Hit the Ball, Drag Louie : Sometimes a Hitch in Your Golf Swing and a Little Help From Your Friends Can Save Your Life

James Phelan , The Author of this true story, is also the author of an upcoming Random House book , "The Money," on the fight over the estate of billionaire Howard Hughes

ARNOLD Palmer said it all in 10 little words: "There are golfers--and there are people who play golf."

A chasm wider than the Grand Canyon separates these two groups. The true golfer, or addict, no more plays at golf than the Marines played at planting the U.S. flag on top of Mt. Suribachi. People who play at golf do so for pleasure. Addicts wage golf, suffer from golf, are consumed by golf. To call the ordeal they undergo a golf game is the most moronic of oxymorons.

The addict can be easily distinguished from the mere pleasure-seeker. When the latter dribbles his drive a pathetic 40 yards off the tee, he laughs idiotically. The addict who so disgraces himself is instantly stricken with what resembles a massive stroke or a terminal heart attack. He would no more laugh at his disgrace than Henry Kissinger would giggle if he tripped and fell flat as he made an entrance at Le Cirque.

The addict is not necessarily a skillful golfer. He may never have broken 90. His hallmark is grim determination, not performance. He addresses every shot as if he were on the last hole of the Masters, knotted in a tie with Greg Norman and Tom Kite.

This behavior is rooted in, and fertilized by, the unique nature of golf. Golf is the only sport in which the inept can, if blessed by fortune, match or surpass the performance of a professional. There are tournament professionals who have never scored a hole-in-one. Yet Richard Nixon, who took up golf in middle age, canned a tee shot in his first year of flailing at the ball. More incredibly, a young serviceman named Robert Halferty scored two consecutive aces--one on a par-4 hole--on April 21, 1945. In the long history of golf, no professional has ever matched this feat.

If he persists--and all addicts persist--random fortune eventually will smile on the addict, if only for a few holes. Suddenly and unaccountably, his drives are long and straight, the iron shots crisp, the putts unerring. This is known as The Day Everything Went Right. It floods the addict's being with ecstasy, superior even to an erotic encounter with the woman of his secret dreams. It also validates a delusion embedded in the mind of every addict: that inside him there is a handcuffed Jack Nicklaus struggling to be freed. Thereafter, his life is devoted to liberating Jack, regaining that ecstasy and becoming multi-orgasmic.

He buys how-to books, studies videotapes, takes lessons, chops up his lawn practicing his swing and buys every new "longest ball" and miracle-shafted club. When his non-golfing friends ask, "Why do you spend so much money making yourself so miserable?" he smiles with pity. He is pursuing a rapture they know not.

Addicts even die for golf. Every club has its honor roll of those who breathed their last on the course in defiance of their cardiologists. This dedication is reflected in the oldest of golf jokes, about the addict who comes home and complains to his wife that he has just completed the worst round of his life.

"Remember old Louie, who has been in our foursome for years? He had a fatal heart attack on the 10th hole."

"How sad," says his wife.

"Yeah," says the golfer. "For the rest of the round it was, 'Hit the ball, drag Louie, hit the ball, drag Louie.' "

What follows, happily, is a true story about how golf and its addicts saved the life of a fellow addict. And saved him as surely as if they had snatched him from the path of an onrushing train.

WHAT HAPPENED INVOLVED a long-running fivesome that was a fixture at Los Alamitos Country Club near Long Beach, a course recently bulldozed by some developer with a wallet for a heart.

They were an odd quintet, bound only by their addiction: a Moose Lodge bartender, a former municipal court judge, a meat salesman, a retired Air Force colonel and a Long Beach writer. They were known respectively as the Bartender, Hizzoner, the Butcher, the Wing Commander and the Author. They were a political gallimaufry: two right-wing Republicans, two confirmed Democrats and a political agnostic. They rarely socialized off the course.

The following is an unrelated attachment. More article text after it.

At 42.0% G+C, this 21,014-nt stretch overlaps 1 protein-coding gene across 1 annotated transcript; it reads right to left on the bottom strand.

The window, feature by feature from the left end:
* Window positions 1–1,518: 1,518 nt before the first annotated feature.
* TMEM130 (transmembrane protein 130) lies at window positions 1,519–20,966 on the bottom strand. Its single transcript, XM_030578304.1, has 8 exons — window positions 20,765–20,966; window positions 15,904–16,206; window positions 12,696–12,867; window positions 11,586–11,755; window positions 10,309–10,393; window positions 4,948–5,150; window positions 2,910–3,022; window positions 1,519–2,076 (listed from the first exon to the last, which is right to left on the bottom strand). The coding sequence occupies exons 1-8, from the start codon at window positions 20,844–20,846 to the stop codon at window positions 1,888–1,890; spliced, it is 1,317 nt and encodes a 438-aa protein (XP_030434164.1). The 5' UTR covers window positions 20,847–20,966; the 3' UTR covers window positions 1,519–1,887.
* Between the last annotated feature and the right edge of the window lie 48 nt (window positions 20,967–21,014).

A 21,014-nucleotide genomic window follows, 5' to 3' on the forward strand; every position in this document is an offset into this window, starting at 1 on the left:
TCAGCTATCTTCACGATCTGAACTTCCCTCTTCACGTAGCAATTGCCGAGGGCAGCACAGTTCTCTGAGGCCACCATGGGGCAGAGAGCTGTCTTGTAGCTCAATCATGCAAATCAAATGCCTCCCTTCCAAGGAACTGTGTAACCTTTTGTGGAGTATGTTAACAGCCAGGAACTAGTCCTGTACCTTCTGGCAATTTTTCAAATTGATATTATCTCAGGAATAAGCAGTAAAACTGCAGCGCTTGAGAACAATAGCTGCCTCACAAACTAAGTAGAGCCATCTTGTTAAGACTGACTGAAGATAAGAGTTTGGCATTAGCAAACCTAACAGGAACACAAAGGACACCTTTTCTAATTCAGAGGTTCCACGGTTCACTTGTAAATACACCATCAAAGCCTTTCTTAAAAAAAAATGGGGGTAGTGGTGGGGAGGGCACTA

They were the best of friends and the bitterest of enemies. They had contended against one another for 25 years. All had been respectable golfers in their prime, although not as good as they remembered themselves to be. In this they exemplified Chi Chi Rodriguez's axiom: "The older you get, the longer you used to hit the ball."

As their ages and waist sizes had increased, so had their golf scores. They discounted their deterioration with improbable alibis. The Butcher would attribute a bad round to a hangover. The Author sulked if someone whispered during his backswing. The Bartender blamed his bad shots on the malfunctioning of his contact lenses.

Each believed he was the best golfer in the group and reminisced relentlessly about his past glories. The Author boasted that he had once shot a 68 at Lakewood Country Club, and had verbally replayed the round so often that the group could join him in an a cappella recital. The Bartender countered with the assertion that he had broken par so many times in his prime that he had lost count. The Butcher related heady tales of pro-amateur tournaments in which he had outshot the pro.

They had an institutional history as rich as the Knights of Malta. There was the time, for example, that Hizzoner horrendously hooked his tee shot on a par 3 and then silenced the jeers by hitting a blind shot over a row of trees and into the cup. That day, the hole was rechristened "Here Comes the Judge."

In their weekly Armageddons, they competed in a bewildering web of team bets, side bets, press bets, skin games and $2 Nassaus. Settling up later in the clubhouse bar was a raucous undertaking comparable to auditing the finances of a defunct savings-and-loan. All were genial winners and surly losers. The losers routinely announced that they were quitting the group forever, only to depart promising to "see you guys next Saturday."

IT WAS THE AUTHOR WHO was snatched from the grave by his golfing brothers. One Saturday morning, rushing to get to the course on time, he stepped from the shower, slipped and struck the right side of his head against the tiled step. By the time he had shaved and hopped into his car, the pain had receded to a dull throb. Joining his group on the tee, he displayed the sizable lump and tried to negotiate a few extra strokes because of the trauma. "No way," said the Wing Commander. "Whacking yourself on the head will probably improve your golf swing. It's the only thing you haven't tried."